Allan Wright had started a few small businesses before he went to graduate school where he received his MBA in Entrepreneurial Management. Wanting to find a career where we could run his own company, but unlike many of his fellow students, he was focused on the idea of only doing what he loved to do. Allan’s journey started with the world’s first inline skating tour company and has since branched out into adventure and food tour divisions and a conference business focusing on wine, food and beer. Read Allan’s story in this edition of Take 5.
What prompted you to get into the travel industry?
Allan Wright: I was living in Europe and had already traveled to dozens of countries, but I had done all of that on my own with a backpack, passport and a Let’s Go book. For the first time I had a job that gave me more money than time so I switched over on that continuum and took a bicycle tour in France. This was not something I thought I’d ever want to do, but I was wrong. It was very fun. I had a great time. I loved the activity, I loved the camaraderie and got to love the country, the food and the wine. I had no idea that there was this business of “group tours,” so that opened my eyes.
How did you transition that into your own business?
AW: In the late ’90s I was doing this thing called roller blading, which is officially called inline skating. It was huge. I thought I could combine inline skating with this bicycle tour idea, so I started the world’s first inline skating tour company. Three years later the market crashed and inline skating went down quickly. Luckily by then I had already expanded into bicycle tours, hiking tours and multi-sport tours. At one point I was running 16 skating tours in Europe and North America; today we still run one or two a year.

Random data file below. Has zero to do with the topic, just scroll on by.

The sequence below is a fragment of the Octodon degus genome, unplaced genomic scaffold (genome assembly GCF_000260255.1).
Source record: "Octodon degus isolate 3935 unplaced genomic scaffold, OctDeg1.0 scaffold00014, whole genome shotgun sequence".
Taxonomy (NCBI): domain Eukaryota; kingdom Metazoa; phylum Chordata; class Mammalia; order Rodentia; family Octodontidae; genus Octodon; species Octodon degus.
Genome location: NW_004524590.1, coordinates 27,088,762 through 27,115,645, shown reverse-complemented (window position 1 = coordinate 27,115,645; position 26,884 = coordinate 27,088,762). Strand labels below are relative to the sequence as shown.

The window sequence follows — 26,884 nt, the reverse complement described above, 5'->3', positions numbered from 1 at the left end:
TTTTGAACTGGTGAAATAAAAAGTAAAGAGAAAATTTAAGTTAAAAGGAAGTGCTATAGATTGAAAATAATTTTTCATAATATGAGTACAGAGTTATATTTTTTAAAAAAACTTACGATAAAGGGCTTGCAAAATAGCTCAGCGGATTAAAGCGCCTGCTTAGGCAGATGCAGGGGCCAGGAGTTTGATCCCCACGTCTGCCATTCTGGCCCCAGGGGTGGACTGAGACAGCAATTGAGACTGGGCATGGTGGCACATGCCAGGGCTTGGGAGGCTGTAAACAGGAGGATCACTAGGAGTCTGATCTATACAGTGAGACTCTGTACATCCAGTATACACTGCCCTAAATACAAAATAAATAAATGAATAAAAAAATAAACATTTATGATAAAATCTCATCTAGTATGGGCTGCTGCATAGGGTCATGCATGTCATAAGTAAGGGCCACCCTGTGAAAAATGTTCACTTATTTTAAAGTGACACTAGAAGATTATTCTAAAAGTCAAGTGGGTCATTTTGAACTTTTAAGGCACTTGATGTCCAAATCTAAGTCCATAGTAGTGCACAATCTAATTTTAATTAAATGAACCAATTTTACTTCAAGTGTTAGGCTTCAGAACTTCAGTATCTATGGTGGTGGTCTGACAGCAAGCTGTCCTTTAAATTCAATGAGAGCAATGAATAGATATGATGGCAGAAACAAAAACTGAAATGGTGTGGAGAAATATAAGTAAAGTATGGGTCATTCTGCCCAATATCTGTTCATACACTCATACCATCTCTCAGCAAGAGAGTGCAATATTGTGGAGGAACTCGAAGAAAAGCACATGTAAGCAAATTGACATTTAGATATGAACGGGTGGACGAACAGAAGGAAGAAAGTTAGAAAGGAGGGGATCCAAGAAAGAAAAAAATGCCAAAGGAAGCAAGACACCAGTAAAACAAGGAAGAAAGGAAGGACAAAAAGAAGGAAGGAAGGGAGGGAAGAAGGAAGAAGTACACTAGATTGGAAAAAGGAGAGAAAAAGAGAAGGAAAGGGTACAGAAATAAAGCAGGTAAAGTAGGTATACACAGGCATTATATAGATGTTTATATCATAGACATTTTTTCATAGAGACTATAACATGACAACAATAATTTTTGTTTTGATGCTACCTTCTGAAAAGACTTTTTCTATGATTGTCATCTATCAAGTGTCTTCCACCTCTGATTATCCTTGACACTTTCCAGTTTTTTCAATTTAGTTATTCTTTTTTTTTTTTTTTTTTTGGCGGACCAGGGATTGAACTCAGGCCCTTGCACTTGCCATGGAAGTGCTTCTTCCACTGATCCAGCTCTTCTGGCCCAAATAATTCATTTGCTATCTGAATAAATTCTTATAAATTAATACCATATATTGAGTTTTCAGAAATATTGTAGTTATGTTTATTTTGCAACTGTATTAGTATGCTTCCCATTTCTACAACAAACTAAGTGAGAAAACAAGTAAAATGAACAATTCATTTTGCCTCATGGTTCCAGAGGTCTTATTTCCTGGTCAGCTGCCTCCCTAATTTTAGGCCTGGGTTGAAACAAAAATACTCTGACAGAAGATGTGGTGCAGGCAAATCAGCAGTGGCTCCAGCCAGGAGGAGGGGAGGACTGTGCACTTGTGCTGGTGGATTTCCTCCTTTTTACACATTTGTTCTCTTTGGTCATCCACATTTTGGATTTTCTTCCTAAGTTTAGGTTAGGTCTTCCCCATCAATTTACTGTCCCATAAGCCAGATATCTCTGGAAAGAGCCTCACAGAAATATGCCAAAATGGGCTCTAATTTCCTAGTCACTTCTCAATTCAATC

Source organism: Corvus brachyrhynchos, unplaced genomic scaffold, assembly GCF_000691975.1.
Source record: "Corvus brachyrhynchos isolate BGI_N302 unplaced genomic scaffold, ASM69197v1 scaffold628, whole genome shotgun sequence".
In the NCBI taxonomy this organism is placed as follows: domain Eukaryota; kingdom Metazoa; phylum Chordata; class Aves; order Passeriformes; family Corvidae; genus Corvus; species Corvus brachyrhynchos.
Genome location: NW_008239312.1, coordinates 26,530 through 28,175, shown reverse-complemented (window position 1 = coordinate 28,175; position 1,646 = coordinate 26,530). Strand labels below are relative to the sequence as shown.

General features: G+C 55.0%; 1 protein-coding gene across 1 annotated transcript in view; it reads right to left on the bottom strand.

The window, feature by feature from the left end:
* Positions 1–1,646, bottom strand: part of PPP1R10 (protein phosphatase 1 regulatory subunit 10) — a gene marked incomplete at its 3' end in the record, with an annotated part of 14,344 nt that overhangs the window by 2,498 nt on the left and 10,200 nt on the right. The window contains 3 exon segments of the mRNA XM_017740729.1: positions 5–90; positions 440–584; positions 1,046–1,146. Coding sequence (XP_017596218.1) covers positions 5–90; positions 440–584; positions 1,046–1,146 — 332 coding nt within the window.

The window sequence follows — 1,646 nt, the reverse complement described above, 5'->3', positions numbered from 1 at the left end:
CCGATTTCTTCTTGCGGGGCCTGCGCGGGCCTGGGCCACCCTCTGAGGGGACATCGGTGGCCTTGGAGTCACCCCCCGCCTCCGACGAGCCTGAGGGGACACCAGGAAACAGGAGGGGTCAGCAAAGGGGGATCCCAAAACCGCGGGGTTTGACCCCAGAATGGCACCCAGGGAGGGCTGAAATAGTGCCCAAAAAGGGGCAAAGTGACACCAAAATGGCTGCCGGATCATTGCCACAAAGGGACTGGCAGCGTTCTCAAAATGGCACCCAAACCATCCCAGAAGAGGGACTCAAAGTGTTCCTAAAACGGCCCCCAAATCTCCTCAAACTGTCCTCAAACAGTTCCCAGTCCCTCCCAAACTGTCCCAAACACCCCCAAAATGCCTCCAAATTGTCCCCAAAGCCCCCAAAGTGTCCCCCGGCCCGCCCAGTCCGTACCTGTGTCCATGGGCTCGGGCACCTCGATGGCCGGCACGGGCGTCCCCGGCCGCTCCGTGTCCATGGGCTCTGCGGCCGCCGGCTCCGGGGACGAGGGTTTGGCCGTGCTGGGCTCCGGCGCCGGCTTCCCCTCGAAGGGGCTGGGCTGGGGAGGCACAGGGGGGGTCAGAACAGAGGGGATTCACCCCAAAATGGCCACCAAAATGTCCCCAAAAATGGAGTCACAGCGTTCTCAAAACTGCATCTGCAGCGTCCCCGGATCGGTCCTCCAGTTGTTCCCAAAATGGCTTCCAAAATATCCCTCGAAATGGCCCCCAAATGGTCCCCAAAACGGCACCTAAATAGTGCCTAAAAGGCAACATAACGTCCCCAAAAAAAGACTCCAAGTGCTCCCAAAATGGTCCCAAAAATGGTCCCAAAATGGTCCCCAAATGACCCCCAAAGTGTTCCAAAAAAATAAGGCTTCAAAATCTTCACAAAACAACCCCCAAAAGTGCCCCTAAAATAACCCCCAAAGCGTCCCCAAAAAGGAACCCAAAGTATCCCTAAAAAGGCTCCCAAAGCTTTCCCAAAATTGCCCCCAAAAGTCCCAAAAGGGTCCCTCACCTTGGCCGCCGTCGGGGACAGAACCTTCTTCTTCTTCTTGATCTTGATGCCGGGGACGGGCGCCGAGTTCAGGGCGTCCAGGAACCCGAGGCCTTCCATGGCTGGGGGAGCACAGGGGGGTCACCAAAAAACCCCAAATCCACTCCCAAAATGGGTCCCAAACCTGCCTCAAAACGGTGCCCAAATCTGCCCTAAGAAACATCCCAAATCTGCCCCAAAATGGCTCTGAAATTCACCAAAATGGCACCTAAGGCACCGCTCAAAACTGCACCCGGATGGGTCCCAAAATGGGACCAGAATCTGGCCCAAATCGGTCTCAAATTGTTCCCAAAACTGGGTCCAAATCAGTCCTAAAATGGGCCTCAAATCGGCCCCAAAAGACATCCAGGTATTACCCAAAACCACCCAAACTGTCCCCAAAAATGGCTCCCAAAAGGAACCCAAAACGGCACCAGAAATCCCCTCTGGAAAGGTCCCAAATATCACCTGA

Would you classify the adventure tour industry as a competitive market?
AW: It’s extremely competitive. Part of the problem is a lot of people that want to do adventure travel can do it on their own, so it’s a finite market. What made it work for us is that I was the world’s first inline skating tour company, so that allowed us to bloom. We had a lot of publicity, the newspapers loved the idea. At one point I was running tours in the Pennsylvania Amish Country and we would have our skaters right next to horses and buggies on the road. It was a great visual, so it worked well. The reason I’m in business 22 years later is because the same people that came on my skating tours liked us and kept coming back even after they stopped skating.
We’re not a large company, but a small, viable tour company that produces a great lifestyle. Our customers are loyal. What would be difficult is if we wanted to grow ten-fold. There are a few companies that enter the industry and do quite well and grow into the big guys, and then there are lots and lots who remain small lifestyle businesses, and that’s not a bad thing.
The alternative is that the big guys bought up all the little guys and people had only a few choices like many other industries have done. I think consumers benefit by having all these different options with unique cultures attached to each of those small companies since they are run by avid entrepreneurs who are also into the activities they’re doing. That’s the amazing thing that adds to the betterment of the world in some way.
In the last 21 years, how have your travelers changed?
AW: My business has changed but whether that is representative of the whole industry or not it’s hard for me to tell. I think one of the things we notice for sure is the people who want to do this are not looking for aggressive activity. They’re looking for light activity, and they’re not generally excellent athletes or looking to really stress themselves on vacation.